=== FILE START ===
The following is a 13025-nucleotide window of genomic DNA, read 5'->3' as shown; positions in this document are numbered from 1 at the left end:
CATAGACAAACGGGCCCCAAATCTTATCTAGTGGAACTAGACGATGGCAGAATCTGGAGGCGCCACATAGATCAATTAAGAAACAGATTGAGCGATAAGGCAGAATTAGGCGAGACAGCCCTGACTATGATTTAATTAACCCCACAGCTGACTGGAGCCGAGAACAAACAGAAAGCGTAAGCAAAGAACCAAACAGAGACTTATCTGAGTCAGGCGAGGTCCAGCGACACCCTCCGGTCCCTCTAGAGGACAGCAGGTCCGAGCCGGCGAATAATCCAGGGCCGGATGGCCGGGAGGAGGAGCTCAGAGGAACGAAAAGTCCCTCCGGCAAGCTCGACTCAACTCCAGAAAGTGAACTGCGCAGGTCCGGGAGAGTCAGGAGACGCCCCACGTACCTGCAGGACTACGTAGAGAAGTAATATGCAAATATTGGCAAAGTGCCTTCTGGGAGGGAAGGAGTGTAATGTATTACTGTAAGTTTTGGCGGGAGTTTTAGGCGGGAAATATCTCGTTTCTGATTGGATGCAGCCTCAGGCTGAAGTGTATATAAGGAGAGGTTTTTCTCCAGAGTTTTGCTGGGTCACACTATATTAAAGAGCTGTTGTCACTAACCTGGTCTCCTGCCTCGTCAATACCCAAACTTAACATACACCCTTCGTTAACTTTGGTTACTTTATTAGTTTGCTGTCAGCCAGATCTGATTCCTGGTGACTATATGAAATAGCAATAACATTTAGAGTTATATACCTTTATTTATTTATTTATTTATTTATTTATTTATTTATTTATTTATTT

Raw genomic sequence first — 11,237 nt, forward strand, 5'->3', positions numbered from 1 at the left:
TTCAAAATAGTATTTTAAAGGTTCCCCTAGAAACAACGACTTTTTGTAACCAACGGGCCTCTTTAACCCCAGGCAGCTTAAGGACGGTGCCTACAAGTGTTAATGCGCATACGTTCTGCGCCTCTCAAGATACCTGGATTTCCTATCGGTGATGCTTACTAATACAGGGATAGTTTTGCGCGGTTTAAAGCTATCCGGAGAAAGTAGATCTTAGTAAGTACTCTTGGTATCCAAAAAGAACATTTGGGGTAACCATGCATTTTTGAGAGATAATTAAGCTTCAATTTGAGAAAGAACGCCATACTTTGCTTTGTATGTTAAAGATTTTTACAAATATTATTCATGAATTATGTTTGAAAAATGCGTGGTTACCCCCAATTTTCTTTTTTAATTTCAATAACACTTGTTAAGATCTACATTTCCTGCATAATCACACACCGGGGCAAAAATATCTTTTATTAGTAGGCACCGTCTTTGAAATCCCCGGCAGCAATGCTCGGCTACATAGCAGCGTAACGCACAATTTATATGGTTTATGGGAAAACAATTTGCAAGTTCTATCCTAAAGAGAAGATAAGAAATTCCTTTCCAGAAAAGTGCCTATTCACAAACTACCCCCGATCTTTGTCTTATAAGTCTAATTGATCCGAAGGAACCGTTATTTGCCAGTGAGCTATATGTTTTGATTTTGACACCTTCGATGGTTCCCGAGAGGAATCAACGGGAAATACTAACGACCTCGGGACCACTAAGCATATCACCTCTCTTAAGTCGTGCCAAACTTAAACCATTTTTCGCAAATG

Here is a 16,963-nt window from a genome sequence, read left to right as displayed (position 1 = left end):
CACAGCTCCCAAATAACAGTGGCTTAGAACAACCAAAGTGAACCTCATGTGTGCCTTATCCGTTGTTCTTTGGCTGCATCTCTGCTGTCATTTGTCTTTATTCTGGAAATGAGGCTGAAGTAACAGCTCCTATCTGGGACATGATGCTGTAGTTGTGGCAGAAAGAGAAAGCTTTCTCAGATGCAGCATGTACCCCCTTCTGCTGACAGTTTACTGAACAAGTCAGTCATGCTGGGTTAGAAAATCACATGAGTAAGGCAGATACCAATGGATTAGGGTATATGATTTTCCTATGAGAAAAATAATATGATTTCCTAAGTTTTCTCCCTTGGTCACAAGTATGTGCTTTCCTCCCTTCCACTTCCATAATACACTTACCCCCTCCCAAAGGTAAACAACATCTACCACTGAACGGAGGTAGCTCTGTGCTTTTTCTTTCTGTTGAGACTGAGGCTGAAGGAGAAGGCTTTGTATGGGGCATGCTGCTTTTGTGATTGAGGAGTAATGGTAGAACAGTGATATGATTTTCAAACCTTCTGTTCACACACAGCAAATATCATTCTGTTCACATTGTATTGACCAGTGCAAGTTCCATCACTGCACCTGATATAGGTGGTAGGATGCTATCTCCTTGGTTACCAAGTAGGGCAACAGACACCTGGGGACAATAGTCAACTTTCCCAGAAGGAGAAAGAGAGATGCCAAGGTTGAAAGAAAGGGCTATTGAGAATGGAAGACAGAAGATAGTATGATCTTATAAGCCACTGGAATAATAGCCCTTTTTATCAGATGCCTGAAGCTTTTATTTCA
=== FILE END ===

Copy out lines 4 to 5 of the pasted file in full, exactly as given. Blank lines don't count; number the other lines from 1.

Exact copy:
TTCAAAATAGTATTTTAAAGGTTCCCCTAGAAACAACGACTTTTTGTAACCAACGGGCCTCTTTAACCCCAGGCAGCTTAAGGACGGTGCCTACAAGTGTTAATGCGCATACGTTCTGCGCCTCTCAAGATACCTGGATTTCCTATCGGTGATGCTTACTAATACAGGGATAGTTTTGCGCGGTTTAAAGCTATCCGGAGAAAGTAGATCTTAGTAAGTACTCTTGGTATCCAAAAAGAACATTTGGGGTAACCATGCATTTTTGAGAGATAATTAAGCTTCAATTTGAGAAAGAACGCCATACTTTGCTTTGTATGTTAAAGATTTTTACAAATATTATTCATGAATTATGTTTGAAAAATGCGTGGTTACCCCCAATTTTCTTTTTTAATTTCAATAACACTTGTTAAGATCTACATTTCCTGCATAATCACACACCGGGGCAAAAATATCTTTTATTAGTAGGCACCGTCTTTGAAATCCCCGGCAGCAATGCTCGGCTACATAGCAGCGTAACGCACAATTTATATGGTTTATGGGAAAACAATTTGCAAGTTCTATCCTAAAGAGAAGATAAGAAATTCCTTTCCAGAAAAGTGCCTATTCACAAACTACCCCCGATCTTTGTCTTATAAGTCTAATTGATCCGAAGGAACCGTTATTTGCCAGTGAGCTATATGTTTTGATTTTGACACCTTCGATGGTTCCCGAGAGGAATCAACGGGAAATACTAACGACCTCGGGACCACTAAGCATATCACCTCTCTTAAGTCGTGCCAAACTTAAACCATTTTTCGCAAATG

Here is a 16,963-nt window from a genome sequence, read left to right as displayed (position 1 = left end):